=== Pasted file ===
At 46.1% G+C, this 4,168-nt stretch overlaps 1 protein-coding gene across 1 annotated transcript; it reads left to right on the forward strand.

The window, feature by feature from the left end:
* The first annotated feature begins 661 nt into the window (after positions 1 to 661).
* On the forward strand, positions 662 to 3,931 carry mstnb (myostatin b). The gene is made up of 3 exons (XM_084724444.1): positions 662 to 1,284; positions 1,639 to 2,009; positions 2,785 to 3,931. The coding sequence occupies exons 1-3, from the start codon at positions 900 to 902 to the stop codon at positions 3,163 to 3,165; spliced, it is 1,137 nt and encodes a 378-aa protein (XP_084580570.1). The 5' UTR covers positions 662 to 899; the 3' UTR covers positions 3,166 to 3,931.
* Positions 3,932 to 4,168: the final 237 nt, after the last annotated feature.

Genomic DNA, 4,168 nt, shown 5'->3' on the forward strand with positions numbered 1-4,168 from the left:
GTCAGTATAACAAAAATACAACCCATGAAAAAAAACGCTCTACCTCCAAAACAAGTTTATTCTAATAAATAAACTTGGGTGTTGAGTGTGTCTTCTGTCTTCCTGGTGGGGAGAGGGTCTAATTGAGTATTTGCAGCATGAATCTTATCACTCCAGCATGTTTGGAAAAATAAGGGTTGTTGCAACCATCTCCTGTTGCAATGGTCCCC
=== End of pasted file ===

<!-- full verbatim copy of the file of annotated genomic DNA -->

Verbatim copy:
At 46.1% G+C, this 4,168-nt stretch overlaps 1 protein-coding gene across 1 annotated transcript; it reads left to right on the forward strand.

The window, feature by feature from the left end:
* The first annotated feature begins 661 nt into the window (after positions 1 to 661).
* On the forward strand, positions 662 to 3,931 carry mstnb (myostatin b). The gene is made up of 3 exons (XM_084724444.1): positions 662 to 1,284; positions 1,639 to 2,009; positions 2,785 to 3,931. The coding sequence occupies exons 1-3, from the start codon at positions 900 to 902 to the stop codon at positions 3,163 to 3,165; spliced, it is 1,137 nt and encodes a 378-aa protein (XP_084580570.1). The 5' UTR covers positions 662 to 899; the 3' UTR covers positions 3,166 to 3,931.
* Positions 3,932 to 4,168: the final 237 nt, after the last annotated feature.

Genomic DNA, 4,168 nt, shown 5'->3' on the forward strand with positions numbered 1-4,168 from the left:
GTCAGTATAACAAAAATACAACCCATGAAAAAAAACGCTCTACCTCCAAAACAAGTTTATTCTAATAAATAAACTTGGGTGTTGAGTGTGTCTTCTGTCTTCCTGGTGGGGAGAGGGTCTAATTGAGTATTTGCAGCATGAATCTTATCACTCCAGCATGTTTGGAAAAATAAGGGTTGTTGCAACCATCTCCTGTTGCAATGGTCCCC